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My 2008 poker goal is to win $100,000. The goal is as ridiculous as it sounds.

The goal itself, however, does not matter. The character forged in its pursuit does. The opening quote is from an interview with Chip Reese, arguably the best poker player ever, inarguably the most consistent. Reading that quote was my 2nd revelation in poker (the first being The Theory of Poker).

Most people think that poker is a simple game of body language, bluffing, and luck. Through the course of this blog, I hope to share with you reason to believe otherwise. Poker is a game of skill, but it is so much more. It is an infinitely complex game of character: self-control, perseverence, hard work, study and self-correction, logic and probability, observation and objectivity, careful analysis, mental focus, patience, courage and optimality, planning and decisions under uncertainty, situational adjustments, empathy…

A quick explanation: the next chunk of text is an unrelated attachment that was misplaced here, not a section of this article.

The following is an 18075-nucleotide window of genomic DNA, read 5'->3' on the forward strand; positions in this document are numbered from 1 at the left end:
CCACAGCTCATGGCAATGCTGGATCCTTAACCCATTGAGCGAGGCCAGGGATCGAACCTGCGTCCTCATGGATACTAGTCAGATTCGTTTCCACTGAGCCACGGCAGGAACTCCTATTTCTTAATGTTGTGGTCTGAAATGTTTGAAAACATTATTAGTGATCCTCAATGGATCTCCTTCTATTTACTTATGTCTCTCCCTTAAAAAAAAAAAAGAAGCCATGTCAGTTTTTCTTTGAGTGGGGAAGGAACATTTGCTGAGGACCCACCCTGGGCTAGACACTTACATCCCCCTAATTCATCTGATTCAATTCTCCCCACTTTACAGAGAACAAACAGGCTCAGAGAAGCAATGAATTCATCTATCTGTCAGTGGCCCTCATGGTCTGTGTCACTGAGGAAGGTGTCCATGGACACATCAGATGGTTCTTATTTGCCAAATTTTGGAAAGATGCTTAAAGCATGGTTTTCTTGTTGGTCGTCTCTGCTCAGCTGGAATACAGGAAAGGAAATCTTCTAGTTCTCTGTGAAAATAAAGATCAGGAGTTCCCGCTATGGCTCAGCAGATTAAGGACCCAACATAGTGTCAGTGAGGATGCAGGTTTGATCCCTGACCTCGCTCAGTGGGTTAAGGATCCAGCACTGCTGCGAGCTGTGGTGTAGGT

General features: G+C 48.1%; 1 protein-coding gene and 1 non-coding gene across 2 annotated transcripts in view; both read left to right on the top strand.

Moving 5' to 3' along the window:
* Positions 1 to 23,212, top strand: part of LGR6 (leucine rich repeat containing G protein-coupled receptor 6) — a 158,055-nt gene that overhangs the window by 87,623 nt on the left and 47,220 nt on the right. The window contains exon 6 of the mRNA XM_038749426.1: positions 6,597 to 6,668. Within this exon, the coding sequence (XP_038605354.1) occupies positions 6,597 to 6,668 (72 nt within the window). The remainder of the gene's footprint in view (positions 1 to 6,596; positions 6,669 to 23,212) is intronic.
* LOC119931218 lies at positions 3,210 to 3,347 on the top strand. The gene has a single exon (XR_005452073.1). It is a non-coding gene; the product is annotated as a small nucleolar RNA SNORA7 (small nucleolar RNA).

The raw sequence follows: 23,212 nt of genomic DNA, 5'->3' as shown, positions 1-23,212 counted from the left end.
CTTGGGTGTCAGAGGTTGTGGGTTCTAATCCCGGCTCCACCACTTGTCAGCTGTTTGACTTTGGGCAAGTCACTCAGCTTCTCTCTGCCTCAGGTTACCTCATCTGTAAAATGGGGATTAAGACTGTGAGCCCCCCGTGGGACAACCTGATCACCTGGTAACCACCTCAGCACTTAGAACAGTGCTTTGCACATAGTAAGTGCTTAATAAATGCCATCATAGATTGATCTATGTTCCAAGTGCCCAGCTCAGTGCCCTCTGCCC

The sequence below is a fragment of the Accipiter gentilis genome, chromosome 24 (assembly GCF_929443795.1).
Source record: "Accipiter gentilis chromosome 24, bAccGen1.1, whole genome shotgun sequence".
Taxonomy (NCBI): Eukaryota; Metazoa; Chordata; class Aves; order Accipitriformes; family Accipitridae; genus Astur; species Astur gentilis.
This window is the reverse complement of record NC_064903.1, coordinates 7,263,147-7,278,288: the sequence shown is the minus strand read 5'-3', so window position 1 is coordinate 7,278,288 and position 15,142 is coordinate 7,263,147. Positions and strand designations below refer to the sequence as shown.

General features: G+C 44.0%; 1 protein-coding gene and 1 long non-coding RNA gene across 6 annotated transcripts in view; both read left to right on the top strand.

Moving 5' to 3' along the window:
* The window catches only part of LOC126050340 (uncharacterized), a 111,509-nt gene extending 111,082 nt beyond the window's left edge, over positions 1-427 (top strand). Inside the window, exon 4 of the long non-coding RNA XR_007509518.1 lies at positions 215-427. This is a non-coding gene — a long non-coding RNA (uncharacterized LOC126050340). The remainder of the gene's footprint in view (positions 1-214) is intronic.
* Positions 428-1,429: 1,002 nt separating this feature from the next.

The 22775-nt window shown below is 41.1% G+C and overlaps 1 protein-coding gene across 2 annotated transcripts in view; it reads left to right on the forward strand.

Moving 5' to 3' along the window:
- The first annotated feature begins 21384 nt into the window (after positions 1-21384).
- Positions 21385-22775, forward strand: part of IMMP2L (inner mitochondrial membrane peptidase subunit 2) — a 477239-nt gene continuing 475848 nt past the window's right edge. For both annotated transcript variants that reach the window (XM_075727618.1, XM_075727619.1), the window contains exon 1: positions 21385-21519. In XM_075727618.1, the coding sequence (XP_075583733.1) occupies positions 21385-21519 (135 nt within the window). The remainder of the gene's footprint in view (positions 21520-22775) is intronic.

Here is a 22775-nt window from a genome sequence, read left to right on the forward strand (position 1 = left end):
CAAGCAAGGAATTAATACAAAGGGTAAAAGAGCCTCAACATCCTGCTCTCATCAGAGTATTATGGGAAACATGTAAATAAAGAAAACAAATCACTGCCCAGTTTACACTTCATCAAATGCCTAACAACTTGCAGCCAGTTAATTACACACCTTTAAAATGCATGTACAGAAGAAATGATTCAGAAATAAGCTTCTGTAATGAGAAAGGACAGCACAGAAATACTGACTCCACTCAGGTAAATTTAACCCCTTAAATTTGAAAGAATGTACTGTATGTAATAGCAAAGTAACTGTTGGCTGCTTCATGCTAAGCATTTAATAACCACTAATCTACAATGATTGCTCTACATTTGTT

John Von Neumann, one of the greatest scientists and mathematicians of the 20th century, considered poker to be a game encompassing all aspects of human intellect. Poker professionals consider the game to be a complete paradigm of life. If such beliefs go too far, it is not by much. As you read about my poker journey to $100,000 you will see why. Your candid comments will be much appreciated.

And so the journey begins…

* For those unfamiliar with poker abbreviations, that means the small blind and big blind are $1 and $2 respectively, with a maximum buy-in of $200.

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RESULTS FROM JAN. 1, 2008 – JAN. 13, 2008
Profit (Loss): $450.48
% Of $100,000 Goal: 0.45%
% Of Year Used: 13/365 = 3.56%

January 13, 2008 Posted by | Uncategorized | 3 Comments